Submit your skincare questions to Dr. Agnes, CEO of Herborium and natural medicine expert
Did you know that the type of skin you have
can influence the type of acne that you have, and how to treat it? Topical
treatments have never been one-size-fits all, and it's important to understand
your skin type to treat it properly.
While AcnEase is designed to work for all skin
types, there are a couple of extra steps that you can take to ensure that your
skin is happy and healthy from the inside out that totally depend on your skin
type. Your skin type is usually a result of your genetics, but in extreme
cases, it can be induced by using the incorrect products for your skin!
You will know if your skin is oily if it seems
to have a constant shine, regardless if you moisturize or not. A myth about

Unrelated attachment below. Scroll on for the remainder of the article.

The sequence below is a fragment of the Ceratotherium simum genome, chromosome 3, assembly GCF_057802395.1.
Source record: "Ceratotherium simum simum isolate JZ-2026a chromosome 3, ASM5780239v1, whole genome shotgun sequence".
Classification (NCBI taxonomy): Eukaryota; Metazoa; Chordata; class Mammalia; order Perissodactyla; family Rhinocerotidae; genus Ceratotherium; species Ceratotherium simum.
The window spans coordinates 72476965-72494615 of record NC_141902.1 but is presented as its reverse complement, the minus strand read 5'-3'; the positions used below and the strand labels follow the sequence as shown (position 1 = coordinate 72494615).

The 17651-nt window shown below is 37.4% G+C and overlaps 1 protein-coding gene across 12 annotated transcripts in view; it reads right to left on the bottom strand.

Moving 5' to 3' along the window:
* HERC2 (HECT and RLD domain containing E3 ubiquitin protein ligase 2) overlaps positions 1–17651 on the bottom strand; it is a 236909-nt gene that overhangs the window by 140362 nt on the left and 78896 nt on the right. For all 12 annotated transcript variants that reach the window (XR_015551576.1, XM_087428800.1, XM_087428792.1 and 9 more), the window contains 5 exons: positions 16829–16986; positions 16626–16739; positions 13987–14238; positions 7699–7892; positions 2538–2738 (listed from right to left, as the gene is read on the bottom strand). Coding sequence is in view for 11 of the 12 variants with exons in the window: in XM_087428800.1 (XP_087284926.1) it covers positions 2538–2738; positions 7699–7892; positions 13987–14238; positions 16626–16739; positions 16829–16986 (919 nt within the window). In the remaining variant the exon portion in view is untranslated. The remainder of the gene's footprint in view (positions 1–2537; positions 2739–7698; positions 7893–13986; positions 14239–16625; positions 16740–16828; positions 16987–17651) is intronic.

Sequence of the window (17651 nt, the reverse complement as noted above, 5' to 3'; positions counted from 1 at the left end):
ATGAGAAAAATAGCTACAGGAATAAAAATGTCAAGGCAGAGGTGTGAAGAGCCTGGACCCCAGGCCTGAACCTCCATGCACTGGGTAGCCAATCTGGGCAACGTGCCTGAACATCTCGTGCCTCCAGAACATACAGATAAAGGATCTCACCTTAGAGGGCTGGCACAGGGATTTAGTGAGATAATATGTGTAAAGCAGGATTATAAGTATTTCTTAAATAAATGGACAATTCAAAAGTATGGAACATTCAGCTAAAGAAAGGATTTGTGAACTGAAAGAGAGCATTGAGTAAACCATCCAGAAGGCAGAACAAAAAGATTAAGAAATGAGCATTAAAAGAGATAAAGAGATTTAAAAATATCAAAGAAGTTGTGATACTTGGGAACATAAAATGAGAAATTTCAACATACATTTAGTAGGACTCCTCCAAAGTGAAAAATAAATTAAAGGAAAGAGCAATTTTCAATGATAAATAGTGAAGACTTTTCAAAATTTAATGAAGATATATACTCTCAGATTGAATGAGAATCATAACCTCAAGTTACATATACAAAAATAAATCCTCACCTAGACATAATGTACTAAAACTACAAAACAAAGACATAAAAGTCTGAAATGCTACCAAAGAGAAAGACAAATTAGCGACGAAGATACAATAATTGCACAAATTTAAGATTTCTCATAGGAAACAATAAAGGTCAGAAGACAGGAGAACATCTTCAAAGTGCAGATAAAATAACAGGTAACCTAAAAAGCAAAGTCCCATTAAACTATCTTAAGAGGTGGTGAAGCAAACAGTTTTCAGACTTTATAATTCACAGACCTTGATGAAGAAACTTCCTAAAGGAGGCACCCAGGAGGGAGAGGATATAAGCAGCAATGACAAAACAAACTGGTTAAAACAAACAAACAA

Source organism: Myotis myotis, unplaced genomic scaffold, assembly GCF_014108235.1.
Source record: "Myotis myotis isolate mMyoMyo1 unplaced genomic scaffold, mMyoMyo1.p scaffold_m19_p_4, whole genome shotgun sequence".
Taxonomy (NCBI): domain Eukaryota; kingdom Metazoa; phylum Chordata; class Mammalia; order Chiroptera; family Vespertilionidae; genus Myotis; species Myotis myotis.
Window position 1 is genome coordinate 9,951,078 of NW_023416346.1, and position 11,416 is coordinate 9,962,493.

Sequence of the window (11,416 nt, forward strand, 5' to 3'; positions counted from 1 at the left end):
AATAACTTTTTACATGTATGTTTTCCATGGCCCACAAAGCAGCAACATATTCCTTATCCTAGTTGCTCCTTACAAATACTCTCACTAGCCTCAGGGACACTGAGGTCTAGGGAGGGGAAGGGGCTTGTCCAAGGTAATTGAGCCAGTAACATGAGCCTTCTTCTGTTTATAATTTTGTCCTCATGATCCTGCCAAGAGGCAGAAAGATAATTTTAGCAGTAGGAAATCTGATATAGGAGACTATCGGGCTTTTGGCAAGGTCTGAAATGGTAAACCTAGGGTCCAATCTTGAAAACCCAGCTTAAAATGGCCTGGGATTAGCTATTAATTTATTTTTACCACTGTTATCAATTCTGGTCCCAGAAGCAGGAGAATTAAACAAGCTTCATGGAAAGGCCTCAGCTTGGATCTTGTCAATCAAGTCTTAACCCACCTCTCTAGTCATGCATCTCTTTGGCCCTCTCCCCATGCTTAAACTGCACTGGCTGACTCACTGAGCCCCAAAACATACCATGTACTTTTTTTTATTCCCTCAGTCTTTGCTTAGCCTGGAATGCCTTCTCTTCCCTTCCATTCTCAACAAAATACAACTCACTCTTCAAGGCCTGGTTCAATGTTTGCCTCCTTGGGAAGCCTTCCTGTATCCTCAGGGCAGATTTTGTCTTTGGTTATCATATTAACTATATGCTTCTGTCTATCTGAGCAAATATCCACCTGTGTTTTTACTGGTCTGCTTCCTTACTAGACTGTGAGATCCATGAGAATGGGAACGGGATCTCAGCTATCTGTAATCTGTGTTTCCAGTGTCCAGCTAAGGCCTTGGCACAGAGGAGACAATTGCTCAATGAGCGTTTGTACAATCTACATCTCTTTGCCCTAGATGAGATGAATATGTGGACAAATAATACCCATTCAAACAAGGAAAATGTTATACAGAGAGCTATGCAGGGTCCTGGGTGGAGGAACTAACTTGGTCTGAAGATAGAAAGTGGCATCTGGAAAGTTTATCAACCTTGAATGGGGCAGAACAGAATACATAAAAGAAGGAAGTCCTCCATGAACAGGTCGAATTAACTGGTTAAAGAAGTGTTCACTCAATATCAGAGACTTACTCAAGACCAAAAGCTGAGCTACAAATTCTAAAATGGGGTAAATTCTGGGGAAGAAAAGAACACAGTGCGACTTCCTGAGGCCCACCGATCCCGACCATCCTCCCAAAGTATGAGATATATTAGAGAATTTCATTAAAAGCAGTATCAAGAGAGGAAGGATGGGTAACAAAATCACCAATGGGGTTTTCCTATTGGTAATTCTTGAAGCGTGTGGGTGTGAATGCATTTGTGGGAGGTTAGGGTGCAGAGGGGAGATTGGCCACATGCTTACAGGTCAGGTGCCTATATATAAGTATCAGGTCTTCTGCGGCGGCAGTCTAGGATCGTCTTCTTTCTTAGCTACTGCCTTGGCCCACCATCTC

oily skin is that it doesn’t need moisturizer—this is totally false, as all skin needs moisture to be healthy! Opt for
oil-free moisturizers to provide essential hydration, and if concealing
pimples, opt for a setting powder applied on top to keep makeup in place. Oily
skin is also more prone to blackheads forming than other skin types.
Dry skin often feels tight, especially right
after cleansing. Needs extra moisture and hydration to ensure that any makeup
looks seamless without flakiness or peeling. Dry skin can easily be worsened
with topical treatments that are too harsh, such as retinoids.
If you have normal skin, lucky you—you’ve won
the skin type lottery! Normal skin doesn’t too oily or too dry, it’s perfectly
balanced. However, that doesn’t mean it can be unbalanced by using products